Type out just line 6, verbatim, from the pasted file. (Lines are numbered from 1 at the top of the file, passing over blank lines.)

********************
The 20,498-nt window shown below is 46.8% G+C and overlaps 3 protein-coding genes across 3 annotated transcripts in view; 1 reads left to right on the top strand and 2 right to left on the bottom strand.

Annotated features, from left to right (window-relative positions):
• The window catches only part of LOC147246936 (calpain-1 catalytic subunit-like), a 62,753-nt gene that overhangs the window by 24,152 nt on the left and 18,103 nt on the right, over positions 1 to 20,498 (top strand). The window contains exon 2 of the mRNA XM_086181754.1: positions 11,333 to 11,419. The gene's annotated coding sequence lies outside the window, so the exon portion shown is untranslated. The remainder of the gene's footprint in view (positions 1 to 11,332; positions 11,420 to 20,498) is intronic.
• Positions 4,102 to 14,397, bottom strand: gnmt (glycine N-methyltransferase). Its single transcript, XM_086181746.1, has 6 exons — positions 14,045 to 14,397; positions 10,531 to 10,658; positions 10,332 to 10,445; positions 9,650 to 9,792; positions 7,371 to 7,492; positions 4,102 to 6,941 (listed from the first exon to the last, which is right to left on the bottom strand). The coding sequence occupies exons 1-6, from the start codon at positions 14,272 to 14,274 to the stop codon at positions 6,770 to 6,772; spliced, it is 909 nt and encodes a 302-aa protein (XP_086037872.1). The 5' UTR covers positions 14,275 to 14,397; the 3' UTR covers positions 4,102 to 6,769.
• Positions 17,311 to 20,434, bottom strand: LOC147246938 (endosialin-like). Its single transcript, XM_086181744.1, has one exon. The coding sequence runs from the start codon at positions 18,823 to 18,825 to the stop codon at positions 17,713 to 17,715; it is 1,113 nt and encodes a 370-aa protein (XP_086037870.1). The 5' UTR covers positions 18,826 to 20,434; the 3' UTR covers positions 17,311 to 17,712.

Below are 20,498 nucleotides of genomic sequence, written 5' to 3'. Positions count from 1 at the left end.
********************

Below are 20,498 nucleotides of genomic sequence, written 5' to 3'. Positions count from 1 at the left end.